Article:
Formula 1 is set to return to its 2015 qualifying format after teams won a power battle with the sport's bosses.
An elimination qualifying system was used at this season's first two races but met with widespread criticism.
Jean Todt, president of governing body the FIA, and F1 commercial boss Bernie Ecclestone have now agreed a return to last season's format is "in the interests of the championship".
It could be in place for next week's Chinese Grand Prix.
It still needs to be approved by the F1 Commission and the FIA World Council, but an FIA spokesman told BBC Sport he was "optimistic" it would be approved.
Todt and Ecclestone had been adamant there would be no return to 2015.
But their hand was forced by a unanimous stance from all 11 teams, saying they would not back another new proposal.
Why did teams make a stand?
Todt and Ecclestone had said at last weekend's Bahrain Grand Prix that they wanted to try out a new aggregate system that would see each driver's two fastest laps count for their grid position rather than just one.
This was initially proposed on Sunday, after the elimination format produced long periods of no action on track for the second race in a row.
But the teams decided enough was enough and insisted, in a letter sent on Thursday, that the new proposal added unnecessary complexity.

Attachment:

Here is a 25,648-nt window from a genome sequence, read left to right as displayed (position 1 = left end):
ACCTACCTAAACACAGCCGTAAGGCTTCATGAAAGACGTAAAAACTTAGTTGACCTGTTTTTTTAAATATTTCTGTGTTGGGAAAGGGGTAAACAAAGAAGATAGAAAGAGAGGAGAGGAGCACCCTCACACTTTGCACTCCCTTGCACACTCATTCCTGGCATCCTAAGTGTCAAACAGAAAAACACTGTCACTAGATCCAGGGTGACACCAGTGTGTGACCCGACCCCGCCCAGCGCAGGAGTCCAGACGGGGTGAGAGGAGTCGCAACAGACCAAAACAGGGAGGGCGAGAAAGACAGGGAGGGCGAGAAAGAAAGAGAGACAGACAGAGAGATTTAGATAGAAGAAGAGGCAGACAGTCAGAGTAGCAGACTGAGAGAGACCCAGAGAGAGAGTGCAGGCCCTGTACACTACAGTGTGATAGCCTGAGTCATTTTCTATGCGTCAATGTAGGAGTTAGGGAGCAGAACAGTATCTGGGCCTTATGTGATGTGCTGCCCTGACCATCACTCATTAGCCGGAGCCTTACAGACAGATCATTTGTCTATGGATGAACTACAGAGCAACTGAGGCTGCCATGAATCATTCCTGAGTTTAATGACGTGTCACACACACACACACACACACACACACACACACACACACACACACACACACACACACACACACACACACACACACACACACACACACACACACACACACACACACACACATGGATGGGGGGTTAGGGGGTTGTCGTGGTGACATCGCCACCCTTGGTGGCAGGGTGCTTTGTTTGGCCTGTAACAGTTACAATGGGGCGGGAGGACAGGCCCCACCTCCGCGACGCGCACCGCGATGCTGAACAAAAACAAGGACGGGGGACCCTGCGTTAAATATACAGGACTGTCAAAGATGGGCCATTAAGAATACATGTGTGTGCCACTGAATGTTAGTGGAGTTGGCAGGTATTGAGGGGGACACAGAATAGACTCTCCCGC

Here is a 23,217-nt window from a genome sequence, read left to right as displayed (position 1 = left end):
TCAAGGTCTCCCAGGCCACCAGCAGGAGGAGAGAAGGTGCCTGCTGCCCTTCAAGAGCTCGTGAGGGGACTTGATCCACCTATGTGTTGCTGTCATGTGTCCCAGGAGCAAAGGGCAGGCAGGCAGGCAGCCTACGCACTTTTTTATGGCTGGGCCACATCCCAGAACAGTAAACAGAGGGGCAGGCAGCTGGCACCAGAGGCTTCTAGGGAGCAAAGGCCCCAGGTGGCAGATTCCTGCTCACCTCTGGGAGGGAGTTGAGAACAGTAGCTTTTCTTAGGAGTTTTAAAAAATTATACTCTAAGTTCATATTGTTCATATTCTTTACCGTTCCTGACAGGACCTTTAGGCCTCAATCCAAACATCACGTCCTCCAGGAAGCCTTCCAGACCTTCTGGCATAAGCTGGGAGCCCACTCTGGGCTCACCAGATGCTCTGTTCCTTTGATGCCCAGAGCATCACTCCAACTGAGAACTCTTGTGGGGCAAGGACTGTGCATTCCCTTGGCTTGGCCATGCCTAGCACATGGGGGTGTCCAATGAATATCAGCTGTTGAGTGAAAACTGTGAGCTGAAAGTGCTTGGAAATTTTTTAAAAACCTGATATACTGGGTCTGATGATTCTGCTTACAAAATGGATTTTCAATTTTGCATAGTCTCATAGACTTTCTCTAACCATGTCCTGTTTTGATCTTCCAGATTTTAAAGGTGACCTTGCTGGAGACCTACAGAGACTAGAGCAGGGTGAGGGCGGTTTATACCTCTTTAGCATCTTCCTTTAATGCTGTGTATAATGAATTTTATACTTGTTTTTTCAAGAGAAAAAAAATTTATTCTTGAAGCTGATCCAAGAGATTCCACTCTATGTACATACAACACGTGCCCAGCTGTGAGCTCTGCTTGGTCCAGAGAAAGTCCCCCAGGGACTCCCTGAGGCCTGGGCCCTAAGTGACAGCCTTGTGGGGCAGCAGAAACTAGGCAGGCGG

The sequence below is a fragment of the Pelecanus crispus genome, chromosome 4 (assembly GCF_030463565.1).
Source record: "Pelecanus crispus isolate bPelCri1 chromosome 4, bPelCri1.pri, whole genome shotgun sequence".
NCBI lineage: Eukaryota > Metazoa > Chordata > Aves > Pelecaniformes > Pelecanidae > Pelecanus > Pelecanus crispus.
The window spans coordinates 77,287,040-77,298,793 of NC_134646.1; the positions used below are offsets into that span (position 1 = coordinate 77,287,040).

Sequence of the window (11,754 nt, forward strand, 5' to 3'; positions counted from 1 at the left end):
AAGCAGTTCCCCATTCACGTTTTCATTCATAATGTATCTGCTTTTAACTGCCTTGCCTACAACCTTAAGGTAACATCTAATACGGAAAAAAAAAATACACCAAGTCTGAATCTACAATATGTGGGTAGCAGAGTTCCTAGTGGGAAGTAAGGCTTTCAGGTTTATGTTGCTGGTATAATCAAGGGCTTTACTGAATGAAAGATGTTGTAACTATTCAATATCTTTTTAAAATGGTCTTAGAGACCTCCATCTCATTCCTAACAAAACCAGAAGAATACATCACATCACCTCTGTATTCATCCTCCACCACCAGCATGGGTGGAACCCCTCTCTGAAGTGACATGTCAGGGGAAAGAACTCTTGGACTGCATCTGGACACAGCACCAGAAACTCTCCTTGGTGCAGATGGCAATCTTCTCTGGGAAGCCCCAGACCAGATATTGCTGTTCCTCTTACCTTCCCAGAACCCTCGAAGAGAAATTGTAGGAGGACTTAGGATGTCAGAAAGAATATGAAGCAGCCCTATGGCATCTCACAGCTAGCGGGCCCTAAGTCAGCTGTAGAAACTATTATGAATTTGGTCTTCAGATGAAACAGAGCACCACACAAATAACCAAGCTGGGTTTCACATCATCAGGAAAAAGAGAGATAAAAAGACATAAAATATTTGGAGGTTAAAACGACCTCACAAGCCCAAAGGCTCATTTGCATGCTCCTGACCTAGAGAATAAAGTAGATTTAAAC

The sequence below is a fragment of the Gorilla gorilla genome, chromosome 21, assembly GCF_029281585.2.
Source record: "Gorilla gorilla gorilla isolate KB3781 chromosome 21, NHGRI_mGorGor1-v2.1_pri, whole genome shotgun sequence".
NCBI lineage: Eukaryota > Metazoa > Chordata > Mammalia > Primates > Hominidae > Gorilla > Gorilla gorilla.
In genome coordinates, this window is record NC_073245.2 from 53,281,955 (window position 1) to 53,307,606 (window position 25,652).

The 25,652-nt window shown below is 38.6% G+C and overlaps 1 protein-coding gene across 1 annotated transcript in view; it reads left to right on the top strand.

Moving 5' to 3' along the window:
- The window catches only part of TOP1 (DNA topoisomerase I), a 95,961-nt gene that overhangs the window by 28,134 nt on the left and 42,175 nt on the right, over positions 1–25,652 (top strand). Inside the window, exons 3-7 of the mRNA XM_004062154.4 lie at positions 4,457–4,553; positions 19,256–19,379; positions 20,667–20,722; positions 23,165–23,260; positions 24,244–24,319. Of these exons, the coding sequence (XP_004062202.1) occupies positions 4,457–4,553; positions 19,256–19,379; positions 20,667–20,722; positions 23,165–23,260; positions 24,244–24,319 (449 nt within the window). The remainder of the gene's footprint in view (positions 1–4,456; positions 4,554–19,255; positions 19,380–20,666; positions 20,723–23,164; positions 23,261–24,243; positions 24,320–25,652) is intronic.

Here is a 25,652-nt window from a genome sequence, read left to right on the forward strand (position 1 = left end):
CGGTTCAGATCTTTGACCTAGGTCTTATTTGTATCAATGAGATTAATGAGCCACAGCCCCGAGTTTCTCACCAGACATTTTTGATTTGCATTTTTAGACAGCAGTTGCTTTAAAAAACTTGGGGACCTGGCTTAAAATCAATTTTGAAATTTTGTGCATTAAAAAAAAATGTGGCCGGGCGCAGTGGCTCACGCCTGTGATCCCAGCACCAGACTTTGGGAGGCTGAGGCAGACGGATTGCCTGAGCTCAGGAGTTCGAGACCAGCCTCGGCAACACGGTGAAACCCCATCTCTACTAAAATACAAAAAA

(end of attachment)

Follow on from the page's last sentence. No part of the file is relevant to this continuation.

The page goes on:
They said they would only back a return to the 2015 system, which consists of three knockout sessions.
The six slowest cars are eliminated at the end of the first two before a shoot-out for pole between the 10 remaining drivers.
|F1 qualifying - the story so far|
|New format in place for 2016 season||F1 bosses agree to abandon new system|
|Strange qualifying stays the same for Bahrain - Hamilton||Qualifying system remains as bosses disagree|
How did this all start?
What many F1 insiders regard as an embarrassing fiasco started when Ecclestone told the teams less than a month before the start of the season that he wanted qualifying to change in an attempt to spice up race weekends.
He proposed two options:
- A shuffling of the grid after qualifying on the basis of some form of performance penalty so the fastest cars did not start at the front;
- Or the new elimination system, where the slowest car is eliminated after 90 seconds through three sessions of qualifying.
The teams did not see the need to change qualifying but decided not to oppose the plan on the grounds that there were other more important fights to win.
They voted for the elimination system on the basis that it was, as Mercedes F1 boss Toto Wolff put it, "the least worst option".
The teams argued that it would lead to large periods of empty track at the end of each session, but those fears were ignored.
Their predictions proved accurate at the season-opening race in Australia, prompting them to agree to revert to the 2015 system.
However, Todt stepped in to prevent that happening.
A second vote in Bahrain had the same result, with Ecclestone joining Todt in refusing to revert to the 2015 format.
But F1's bosses have been forced to back down, in what could come to be seen as a seminal moment in the power struggle that has existed at the top of the sport for some months.
Never want to miss the latest news? You can now add F1 and all the other sports and teams you follow to your personalised My Sport home.